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October 14, 2011

Monet, Monet - It's Tropical Waterlily Season


I thought that I might share some of the photos that I took last week of the tropical waterlilies that we saw planted in the pools at Longwood Gardens, in Kennett Square, PA. Tropical waterlilies are easily hybridized, and many of the varieties that we saw were bred at the gardens, or are available at online water garden retailers. Easy enough to grow, you must meet some basic requirements for these giants, mainly, a large, warm pond of water, which most of us, do not have. There are plenty of dwarf and small growing varieties worth seeking out, as well as hardy forms, but the finest horticultural specimens are these, the night and day blooming forms of tropical waterlilies, or Nymphaea species.

In the foreground, you can see a dwarf, or smaller variety, but the standard tropical Nymphaea in the back, has pads that are about 14 inches in diameter and fragrant blossoms that can be nearly 10 inches wide. Mid October is peak waterlily season, but plants can bloom from June onwards. The water in the pools at Longwood is not as deep as you may think, only 30 inches, but the black dye in the water gives one the illusion that the pools are bottomless.
NIGHT BLOOMING WATERLILIES CAN COME IN AMAZING TROPICAL COLORS, SUCH AS THIS DEEP VIOLET HYBRID THAT NOT ONLY HAS PURPLE FLOWERS, BUT SPECKLED FOLIAGE.


There is no doubt that the stasr of the collection at Longwood are the various crosses of the Giant Water Platters. The large pads are heavily spined, and can reach 7 feet in diameter. This famous cross as well as others from Longwood are sometimes available for home water gardens, if you have the climate and the room. Utopia Aquatic has a few.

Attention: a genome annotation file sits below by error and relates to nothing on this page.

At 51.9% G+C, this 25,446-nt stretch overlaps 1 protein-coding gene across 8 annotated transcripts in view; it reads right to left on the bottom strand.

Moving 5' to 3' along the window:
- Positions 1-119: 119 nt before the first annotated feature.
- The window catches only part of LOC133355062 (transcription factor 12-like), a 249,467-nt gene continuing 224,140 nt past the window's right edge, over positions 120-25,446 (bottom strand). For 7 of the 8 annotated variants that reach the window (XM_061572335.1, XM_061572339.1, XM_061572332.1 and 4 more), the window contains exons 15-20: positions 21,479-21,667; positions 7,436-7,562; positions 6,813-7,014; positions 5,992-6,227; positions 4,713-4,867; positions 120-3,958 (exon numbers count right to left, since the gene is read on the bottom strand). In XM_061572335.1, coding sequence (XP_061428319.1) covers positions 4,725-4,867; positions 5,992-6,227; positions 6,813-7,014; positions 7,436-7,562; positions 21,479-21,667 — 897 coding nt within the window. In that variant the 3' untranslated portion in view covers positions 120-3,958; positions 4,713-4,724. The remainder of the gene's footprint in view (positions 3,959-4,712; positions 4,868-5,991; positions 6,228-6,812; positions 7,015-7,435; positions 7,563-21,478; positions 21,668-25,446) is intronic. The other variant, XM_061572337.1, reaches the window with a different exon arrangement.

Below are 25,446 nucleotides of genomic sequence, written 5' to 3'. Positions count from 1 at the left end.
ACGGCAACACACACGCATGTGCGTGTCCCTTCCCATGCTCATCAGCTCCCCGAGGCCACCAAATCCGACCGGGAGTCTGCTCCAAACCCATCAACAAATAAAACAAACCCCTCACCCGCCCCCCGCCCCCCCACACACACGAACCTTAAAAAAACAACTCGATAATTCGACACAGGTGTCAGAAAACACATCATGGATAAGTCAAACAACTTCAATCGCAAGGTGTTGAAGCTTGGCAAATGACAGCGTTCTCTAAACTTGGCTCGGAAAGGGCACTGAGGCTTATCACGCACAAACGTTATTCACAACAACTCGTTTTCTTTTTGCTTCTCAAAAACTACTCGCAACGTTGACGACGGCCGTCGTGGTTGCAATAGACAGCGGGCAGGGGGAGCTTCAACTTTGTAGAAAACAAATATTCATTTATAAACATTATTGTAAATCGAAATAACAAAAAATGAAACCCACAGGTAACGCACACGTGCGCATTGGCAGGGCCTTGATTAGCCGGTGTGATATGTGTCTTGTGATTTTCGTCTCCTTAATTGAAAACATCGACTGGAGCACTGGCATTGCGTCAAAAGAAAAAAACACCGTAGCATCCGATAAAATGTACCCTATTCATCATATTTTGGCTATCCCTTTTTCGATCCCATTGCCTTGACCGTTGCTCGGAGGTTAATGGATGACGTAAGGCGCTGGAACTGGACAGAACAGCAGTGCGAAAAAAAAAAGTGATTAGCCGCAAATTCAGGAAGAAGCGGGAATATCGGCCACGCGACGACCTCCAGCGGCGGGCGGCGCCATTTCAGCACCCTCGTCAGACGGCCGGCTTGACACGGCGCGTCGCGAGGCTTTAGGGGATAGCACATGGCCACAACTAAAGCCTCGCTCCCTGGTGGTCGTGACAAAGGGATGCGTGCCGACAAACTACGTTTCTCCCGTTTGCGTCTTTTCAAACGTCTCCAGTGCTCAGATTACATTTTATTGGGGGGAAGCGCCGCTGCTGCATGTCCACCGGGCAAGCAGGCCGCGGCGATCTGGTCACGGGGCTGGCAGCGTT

THE GIANT WATER PLATTER WAS SUCCESSFULLY HYBRIDIZED AT LONGWOOD GARDENS FROM TWO SOUTH AMERICAN PARENT SPECIES. THESE PLANTS ARE RAISED FROM SEED EVERY YEAR. IT IS HARD TO BELIEVE THAT THESE 6 FOOT LEAVES WHERE STARTED FROM SEED SOWN IN FEBRUARY.
 The waterlily display gardens at Longwood were built in 1957, and they feature aquatic plants from all over the world. There are over 100 varieties and species of day and night blooming varieties of waterlilies, lotuses, giant water platters and other plants like bog plants.




a Nelumbo nucifera hybrid.






4 comments :

  1. Stunning! Thank you for the great post!

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  2. It's funny, from the first picture I saw my first thought was "I bet this post is about Longwod". I interned there a few summers ago in these very waterlily pools. It was probably the most fun I've ever had working. Great pictures, they really make me want to go back!

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  3. Hi Matt,

    I have several little ponds in my back yard and one of them has water lilies of the Eve’s Solitare variety. Unfortunately, thinking that this will provide the nutrients they’d love, I introduced koi fish which tend to nibble on the leaves and flower petals. So, they all look serrated. For next year I will definitely separate fish from plant.

    Yours are so perfectly beautiful!

    Hanna

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  4. Beautiful shots! The lily with the name Nelumbo nucifera, must be mislabeled...not a Lotus

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